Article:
Gloria Rolando has worked as assistant director on more than 20 Cuban documentaries of varying themes and styles, including docu-dramas. In her artistic career, she has collaborated with the noted documentalist Santiago Alvarez ("Memorias para un reencuentro," "La Soledad de los Dioses," "Historia de una Plaza"). As a script writer for documentaries in the ICAIC she has been responsible for the following titles: "Tumba Francesa" (1977), about the history, dances, and traditions of Haitians who arrived in Cuba after the Haitian Revolution; "Haiti en la memoria" (1986), on the presence of the Haitians who came to Cuba at the beginning of this century as Antillean workers; "Tan solo con la guitarra" (1989), concerning the Argentine artist Maria Luisa Anido, known internationally as the Lady of the Guitar.

During these years Gloria has worked particularly on a series of documentaries that have given her a greater knowledge of Cuban culture, as well as bringing her closer to the rest of Afro-Caribbean culture: "Algo mas que el Mar de los Piratas" (1979), about the cultural identity of Caribbean peoples (dir. Bernabe Hernandez), along with other titles related to Cuban matters, and especially with Afro-Cuba: "El viaje mas largo" and "El Mensajero de los Dioses" (both directed by Rigoberto Lopez). She was one of the assistant directors in the fictional film "Maluala" by the well-known Afro-Cuban film maker Sergio Giral. In parallel with these intense activities in film making, Gloria completed postgraduate studies in Caribbean literature at the University of Havana and the Casa de las Americas. Her research focused on the presence of the theme of slavery and emigration in Caribbean literature.

From 1989 on, Gloria has worked to develop her own line of scrips and documentaries on the African Diaspora in Cuba. In 1995, she formed Imágenes del Caribe, an independent video group, with other Cuban film and TV professionals.

Phone: (537) 62-79-04 Fax: (537) 33.32.81 -- ICAIC (537) 33.28.09 -- Movimiento Nacional de Video de Cuba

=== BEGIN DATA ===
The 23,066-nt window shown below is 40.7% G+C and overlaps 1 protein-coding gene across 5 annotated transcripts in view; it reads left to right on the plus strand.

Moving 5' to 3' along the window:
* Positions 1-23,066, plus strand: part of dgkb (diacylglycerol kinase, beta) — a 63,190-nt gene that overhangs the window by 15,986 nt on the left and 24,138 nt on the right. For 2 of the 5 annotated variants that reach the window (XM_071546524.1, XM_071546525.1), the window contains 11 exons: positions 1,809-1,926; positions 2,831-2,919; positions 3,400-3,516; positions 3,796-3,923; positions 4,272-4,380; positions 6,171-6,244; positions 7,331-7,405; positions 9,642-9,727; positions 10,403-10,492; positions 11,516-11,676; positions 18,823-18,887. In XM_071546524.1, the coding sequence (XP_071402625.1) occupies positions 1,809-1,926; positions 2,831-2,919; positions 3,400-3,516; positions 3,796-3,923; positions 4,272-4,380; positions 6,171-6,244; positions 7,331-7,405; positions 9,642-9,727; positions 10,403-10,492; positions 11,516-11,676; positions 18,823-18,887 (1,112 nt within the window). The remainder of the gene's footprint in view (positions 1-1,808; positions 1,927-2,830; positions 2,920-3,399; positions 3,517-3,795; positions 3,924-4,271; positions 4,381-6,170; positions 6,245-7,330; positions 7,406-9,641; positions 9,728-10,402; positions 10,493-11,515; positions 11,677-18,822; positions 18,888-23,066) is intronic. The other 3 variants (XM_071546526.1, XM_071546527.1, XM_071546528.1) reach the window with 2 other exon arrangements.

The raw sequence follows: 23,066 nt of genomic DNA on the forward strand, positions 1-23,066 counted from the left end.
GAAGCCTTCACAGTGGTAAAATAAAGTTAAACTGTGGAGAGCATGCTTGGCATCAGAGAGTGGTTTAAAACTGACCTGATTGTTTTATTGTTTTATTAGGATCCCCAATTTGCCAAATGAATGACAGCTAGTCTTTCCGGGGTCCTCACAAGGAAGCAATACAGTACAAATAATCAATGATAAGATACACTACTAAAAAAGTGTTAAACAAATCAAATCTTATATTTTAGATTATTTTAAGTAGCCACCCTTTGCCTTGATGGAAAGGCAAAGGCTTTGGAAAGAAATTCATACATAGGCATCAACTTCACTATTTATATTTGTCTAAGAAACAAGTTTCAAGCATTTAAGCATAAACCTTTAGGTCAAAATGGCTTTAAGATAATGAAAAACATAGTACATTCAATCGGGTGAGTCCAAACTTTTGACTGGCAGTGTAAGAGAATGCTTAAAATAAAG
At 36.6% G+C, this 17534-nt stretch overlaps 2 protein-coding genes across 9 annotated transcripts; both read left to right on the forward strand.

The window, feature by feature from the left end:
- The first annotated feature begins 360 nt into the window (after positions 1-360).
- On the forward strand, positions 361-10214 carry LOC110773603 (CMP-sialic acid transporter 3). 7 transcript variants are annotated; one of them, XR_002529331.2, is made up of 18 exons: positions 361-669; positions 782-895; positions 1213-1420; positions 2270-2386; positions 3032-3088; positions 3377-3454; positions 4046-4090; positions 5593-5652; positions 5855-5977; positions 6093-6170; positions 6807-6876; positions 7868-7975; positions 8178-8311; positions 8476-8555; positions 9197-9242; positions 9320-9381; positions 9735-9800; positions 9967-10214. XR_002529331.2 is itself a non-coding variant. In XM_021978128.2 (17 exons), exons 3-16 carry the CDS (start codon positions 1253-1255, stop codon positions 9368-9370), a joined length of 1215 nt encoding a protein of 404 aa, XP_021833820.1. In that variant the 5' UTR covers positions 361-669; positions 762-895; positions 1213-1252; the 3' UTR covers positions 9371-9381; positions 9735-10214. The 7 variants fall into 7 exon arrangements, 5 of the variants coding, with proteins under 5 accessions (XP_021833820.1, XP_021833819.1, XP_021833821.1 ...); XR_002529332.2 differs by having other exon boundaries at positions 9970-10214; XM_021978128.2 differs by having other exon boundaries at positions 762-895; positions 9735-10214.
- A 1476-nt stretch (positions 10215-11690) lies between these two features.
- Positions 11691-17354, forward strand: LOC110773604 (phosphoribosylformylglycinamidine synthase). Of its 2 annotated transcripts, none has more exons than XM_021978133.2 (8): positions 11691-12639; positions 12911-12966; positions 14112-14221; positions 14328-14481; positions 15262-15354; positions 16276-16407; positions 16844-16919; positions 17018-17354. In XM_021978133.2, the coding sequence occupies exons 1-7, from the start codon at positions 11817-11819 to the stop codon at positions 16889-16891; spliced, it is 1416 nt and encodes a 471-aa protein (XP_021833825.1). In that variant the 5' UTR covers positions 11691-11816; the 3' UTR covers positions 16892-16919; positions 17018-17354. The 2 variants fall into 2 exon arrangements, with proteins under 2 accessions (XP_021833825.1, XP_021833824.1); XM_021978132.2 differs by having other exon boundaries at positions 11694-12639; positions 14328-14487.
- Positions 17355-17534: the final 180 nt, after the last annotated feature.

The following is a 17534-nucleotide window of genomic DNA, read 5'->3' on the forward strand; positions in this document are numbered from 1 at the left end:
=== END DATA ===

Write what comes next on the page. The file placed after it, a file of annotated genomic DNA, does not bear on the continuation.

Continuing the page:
More information:

  1. A write up of "My Footsteps in Baragua." This video on the West Indians in Cuba is available in English (the original production language) and Spanish.
  2. An interview with Gloria in "Mujeres" ("Women"), 1996, published in Havana. This describes the Oggun video, available with English subtitles, and a proposed film on Sara Gomez, noted AfroCuban movie maker.
  3. An introduction to the West Indian Welfare Center and its programs. This independent institution is located in the city of Guantanamo (not the US base!) and is charted to provide social and medical services among other activities. The Center recently celebrated its 50th anniversary and today includes many professional members.
  4. A Biographical Notice of Gloria Rolando with an extensive portfolio listing and a statement of purpose.

Anyone interested in having Gloria give a talk or show her films, please contact AfroCubaWeb.

Contacting Gloria Rolando

Gloria Rolando can be reached when in Cuba by phone at tel: 011 53 7 62.79.04 and by mail at:

Obispo #356, 3ra piso, apto 3
Entre Habana y Compostela
Habana, Cuba 10100

Obtaining Gloria's videos

The 2 videos, "My Footsteps in Baragua" and "Oggun" are priced each at $30 for individuals and $125 for institutions. US law does allow for the import of music, films, books, paintings, and sculptures from Cuba, virtually the only legal avenue for financial transactions and for expressing support for folks down there.

Contacting AfroCubaWeb

Electronic mail
acw_AT_afrocubaweb.com [replace _AT_ with @]